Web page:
Integrated Cancer Research Site

The major role of tumor micro environment

In neuroblastoma and rhabdoid tumors
Microenvironnement tumoral

Exploring the tumor microenvironment in neuroblastoma

G Schleiermacher, I Janoueix-Lerosey and F Mechta-Grigoriou

Background: Research suggests that there is a correlation between tumor angiogenesis, metastatic development, amplification of the MYCN oncogene and poor outcome. Preliminary data from the team suggest a role for the activated ALK receptor.

In breast and ovary cancers Fatima Mechta-Grigoriou’s group has demonstrated that mesenchymal cells present in the tumor microenvironment can be divided into different sub-types, some have been shown to exhibit immunosuppressive activity (CAF S1) while others display pro-invasive properties (CAF S4).

Hypothesis: Microenvironment and vasculature are key actors in tumor development. Studying their interaction should enable us to better understand tumor heterogeneity and open new therapeutic perspectives to combat resistance.

Studying the link between spatial and molecular aspects of mesenchymal cells in association with the vasculature analysis should enable us to better understand tumor microenvironment heterogeneity.

Objective: Carry out an integrated analysis of tumor microenvironment and vasculature: determine the proportion of each mesenchymal cell sub-type, study the position of these cell sub-types on tissue sections, compare the composition and repartition of mesenchymal cells with the repartition and quantity of immune cells, characterize the different mesenchymal sub-types at a molecular level.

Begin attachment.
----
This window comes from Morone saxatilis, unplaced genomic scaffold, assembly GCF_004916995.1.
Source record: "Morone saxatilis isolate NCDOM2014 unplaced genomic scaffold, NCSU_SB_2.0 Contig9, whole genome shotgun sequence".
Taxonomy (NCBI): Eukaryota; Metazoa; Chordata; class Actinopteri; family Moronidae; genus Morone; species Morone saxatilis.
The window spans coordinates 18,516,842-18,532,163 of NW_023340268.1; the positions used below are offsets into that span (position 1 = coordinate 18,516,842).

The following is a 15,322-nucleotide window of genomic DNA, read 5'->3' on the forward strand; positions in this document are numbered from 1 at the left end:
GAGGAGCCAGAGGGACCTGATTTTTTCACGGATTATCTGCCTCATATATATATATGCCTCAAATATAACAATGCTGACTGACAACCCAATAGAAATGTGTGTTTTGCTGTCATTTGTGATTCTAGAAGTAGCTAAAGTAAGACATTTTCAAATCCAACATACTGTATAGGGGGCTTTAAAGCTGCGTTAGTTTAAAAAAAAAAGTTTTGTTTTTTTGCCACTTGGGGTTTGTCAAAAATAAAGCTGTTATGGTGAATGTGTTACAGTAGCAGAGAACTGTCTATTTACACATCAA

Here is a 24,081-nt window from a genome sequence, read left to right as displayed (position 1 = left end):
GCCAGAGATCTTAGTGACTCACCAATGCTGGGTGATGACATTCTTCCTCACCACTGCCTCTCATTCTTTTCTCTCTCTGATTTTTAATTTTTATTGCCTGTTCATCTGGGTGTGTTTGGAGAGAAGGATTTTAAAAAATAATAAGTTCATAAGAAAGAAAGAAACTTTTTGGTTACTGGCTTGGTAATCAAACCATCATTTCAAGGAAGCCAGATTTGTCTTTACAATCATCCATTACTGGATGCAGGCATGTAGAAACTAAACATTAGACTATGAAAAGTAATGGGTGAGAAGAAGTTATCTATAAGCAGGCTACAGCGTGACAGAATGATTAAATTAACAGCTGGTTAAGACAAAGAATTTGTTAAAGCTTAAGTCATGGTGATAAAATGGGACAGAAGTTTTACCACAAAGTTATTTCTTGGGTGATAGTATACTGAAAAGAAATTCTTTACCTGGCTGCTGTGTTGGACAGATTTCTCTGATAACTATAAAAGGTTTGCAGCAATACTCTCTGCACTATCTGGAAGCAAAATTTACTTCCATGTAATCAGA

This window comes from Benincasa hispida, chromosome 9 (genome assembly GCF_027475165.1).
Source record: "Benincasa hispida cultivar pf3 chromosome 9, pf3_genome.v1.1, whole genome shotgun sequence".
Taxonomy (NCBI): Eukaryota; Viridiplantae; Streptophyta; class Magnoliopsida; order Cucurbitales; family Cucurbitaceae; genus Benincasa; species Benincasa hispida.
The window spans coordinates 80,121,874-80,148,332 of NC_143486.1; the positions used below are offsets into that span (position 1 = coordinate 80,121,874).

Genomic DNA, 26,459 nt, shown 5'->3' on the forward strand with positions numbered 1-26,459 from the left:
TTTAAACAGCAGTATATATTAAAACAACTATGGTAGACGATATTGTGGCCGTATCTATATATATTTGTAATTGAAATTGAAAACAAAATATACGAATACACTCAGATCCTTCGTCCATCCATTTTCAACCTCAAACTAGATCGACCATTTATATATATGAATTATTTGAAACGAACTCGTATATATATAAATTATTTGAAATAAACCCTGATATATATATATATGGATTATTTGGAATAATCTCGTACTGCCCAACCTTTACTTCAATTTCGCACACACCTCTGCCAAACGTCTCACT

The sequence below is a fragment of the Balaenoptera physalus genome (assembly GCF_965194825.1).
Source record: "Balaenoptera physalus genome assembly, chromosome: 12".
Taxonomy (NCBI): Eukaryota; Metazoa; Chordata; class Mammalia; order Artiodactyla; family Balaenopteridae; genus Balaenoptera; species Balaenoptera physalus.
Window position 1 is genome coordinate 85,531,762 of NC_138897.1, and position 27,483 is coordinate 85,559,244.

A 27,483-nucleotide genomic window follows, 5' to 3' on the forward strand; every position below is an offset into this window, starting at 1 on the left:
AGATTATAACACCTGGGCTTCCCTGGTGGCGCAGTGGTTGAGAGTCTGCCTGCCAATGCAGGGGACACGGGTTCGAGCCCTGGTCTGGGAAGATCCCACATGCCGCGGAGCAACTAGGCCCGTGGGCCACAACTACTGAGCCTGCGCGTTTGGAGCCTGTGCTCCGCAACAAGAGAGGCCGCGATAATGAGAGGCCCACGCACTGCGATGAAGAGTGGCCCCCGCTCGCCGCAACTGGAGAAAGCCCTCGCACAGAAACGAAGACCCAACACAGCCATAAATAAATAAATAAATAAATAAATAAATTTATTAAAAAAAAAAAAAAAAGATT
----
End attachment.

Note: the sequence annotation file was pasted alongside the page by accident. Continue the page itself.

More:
Immune microenvironment and immunotherapy in rhabdoid tumors

F Bourdeaut, E Piaggio and C Pouponnot

Background: A broad analysis of human rhabdoid tumors revealed the presence of an unexpectedly important immune infiltrate in the tumor mass. In parallel the team has recently show that similar immune infiltrate was also present in mouse rhabdoid tumors. These results are particularly interesting given that spectacular regression has been observed in some patients.

Hypothesis: The immune system could be at the origin of spontaneous remission which would suggest the potential interest of immunotherapy. The established parallel with immune infiltrate in mice highlights the interest of rhabdoid tumor mouse-models for the study of immunotherapy’s impact on the regression of aggressive tumors.

Objective: Test the use of immunotherapy and/or radio-immuno combination therapies for future clinical trials.

Projects of the pediatric cancers program